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(Some) Thais fed up with royals: In their largest show of force to date, around 18,000 young Thai activists took to the streets of Bangkok on Saturday to rally against the government and demand sweeping changes to the country's powerful monarchy. The protesters installed a gold plaque declaring that Thailand belongs to the Thai people, not the king — a brazen act of defiance in a country where many view the sovereign as a god and offenses against the royal family are punishable by up to 15 years in prison. Activists also got the royal guards to accept a letter addressed to King Vajiralongkorn with their proposed reforms. We're watching to see if the Thai government — made up mostly of the same generals who took over in a 2014 coup and then stage-managed last year's election to stay in power — continues to exercise restraint against the activists. So far, some protest leaders have been detained but they are growing bolder in their defiance of the military and the royal family, the two institutions that have dominated Thai politics for decades. Prime Minister and former army chief Prayuth Chan-ocha is in a tough spot: many young and liberal Thais will hate him if he cracks down hard on the peaceful protesters, but not doing so would make him look weak in the eyes of his power base of older, more conservative Thais who still venerate the monarchy and are fine with the military calling the shots in politics.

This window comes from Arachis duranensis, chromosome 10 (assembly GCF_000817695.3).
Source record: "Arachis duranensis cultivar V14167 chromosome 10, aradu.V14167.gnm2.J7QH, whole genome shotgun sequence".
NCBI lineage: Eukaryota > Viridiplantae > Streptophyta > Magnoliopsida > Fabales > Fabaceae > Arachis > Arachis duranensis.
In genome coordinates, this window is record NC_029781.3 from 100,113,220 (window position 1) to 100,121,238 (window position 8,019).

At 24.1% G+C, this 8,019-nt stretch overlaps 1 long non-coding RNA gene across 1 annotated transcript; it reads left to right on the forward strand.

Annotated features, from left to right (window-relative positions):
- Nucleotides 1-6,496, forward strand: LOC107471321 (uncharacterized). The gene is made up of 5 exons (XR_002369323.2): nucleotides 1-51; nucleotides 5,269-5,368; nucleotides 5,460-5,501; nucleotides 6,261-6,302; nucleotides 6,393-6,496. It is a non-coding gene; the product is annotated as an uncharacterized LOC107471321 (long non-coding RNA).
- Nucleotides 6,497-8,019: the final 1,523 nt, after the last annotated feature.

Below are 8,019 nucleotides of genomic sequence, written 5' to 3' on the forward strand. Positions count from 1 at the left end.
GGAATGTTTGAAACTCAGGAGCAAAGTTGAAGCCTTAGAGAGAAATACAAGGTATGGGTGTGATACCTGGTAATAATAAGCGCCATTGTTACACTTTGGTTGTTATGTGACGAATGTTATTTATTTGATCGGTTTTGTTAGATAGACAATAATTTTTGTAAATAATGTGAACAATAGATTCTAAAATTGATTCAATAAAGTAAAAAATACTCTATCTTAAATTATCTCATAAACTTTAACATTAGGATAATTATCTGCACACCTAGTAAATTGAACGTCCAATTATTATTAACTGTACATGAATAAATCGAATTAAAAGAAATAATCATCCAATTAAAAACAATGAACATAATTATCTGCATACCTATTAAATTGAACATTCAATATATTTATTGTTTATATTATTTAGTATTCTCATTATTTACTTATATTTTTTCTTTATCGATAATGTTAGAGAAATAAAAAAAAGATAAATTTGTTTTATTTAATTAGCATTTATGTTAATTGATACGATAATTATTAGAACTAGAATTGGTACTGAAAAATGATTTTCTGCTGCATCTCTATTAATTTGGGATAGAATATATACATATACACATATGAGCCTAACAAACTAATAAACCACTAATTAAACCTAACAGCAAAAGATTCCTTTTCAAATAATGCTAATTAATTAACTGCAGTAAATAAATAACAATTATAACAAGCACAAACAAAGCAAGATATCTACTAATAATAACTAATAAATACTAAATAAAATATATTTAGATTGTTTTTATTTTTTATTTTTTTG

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32: Peruvian President Martín Vizcarra survived an impeachment vote on Friday after only 32 out of 130 lawmakers supported his removal for allegedly trying to block an investigation into misuse of public funds. Vizcarra was in peril just a week ago, but the case for impeachment lost steam after the president was backed by the military and influential opposition leaders who insist the country needs stability to fight COVID-19.